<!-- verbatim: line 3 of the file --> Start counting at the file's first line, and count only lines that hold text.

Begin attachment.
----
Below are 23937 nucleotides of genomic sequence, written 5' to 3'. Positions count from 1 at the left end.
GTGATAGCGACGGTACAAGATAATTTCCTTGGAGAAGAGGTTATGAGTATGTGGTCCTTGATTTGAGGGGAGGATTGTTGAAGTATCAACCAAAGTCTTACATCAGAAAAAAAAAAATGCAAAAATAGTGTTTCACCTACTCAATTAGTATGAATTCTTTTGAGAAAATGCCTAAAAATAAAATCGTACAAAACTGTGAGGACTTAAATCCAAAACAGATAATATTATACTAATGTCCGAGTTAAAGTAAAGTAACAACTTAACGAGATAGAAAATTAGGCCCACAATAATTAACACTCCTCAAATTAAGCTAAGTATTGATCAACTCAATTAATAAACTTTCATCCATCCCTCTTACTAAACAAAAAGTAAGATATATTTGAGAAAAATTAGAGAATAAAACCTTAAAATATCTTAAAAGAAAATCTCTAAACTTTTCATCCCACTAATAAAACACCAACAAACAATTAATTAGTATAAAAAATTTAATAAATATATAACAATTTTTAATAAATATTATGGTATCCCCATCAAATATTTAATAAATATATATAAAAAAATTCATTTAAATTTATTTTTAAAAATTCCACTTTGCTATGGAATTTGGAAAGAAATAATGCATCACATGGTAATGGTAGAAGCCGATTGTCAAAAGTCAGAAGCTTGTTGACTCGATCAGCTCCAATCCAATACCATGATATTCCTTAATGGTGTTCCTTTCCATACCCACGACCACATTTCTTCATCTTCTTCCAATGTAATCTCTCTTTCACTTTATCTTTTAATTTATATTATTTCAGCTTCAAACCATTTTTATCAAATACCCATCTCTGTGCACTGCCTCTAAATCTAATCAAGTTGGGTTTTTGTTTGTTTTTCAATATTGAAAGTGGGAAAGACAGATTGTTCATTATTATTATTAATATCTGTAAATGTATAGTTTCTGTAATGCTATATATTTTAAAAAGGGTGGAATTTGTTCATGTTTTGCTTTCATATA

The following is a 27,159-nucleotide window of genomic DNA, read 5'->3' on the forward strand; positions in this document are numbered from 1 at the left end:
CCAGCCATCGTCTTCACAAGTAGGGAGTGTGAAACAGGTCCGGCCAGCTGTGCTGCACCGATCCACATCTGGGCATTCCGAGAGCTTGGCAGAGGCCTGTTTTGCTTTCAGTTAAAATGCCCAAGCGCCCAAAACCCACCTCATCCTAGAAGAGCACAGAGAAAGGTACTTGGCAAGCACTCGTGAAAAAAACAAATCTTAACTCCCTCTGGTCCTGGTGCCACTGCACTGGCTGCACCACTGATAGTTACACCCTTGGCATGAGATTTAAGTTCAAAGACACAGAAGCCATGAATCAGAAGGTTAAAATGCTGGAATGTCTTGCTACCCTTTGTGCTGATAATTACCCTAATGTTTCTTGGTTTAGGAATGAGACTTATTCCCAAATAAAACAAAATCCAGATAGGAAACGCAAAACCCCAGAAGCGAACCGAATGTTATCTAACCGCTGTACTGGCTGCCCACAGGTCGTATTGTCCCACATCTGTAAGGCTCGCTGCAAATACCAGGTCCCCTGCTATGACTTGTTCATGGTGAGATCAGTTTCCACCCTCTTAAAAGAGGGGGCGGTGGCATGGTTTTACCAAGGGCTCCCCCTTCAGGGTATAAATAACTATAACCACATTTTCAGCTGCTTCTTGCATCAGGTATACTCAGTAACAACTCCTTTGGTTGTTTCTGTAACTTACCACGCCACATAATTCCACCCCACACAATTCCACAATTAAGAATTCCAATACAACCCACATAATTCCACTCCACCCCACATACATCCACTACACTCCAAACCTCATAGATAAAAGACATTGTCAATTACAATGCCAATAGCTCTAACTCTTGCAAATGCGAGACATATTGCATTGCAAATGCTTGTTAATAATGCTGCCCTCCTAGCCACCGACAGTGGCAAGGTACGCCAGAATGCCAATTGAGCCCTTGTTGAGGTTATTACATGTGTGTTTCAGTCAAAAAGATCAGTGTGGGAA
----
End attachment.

The following is a 27,159-nucleotide window of genomic DNA, read 5'->3' on the forward strand; positions in this document are numbered from 1 at the left end: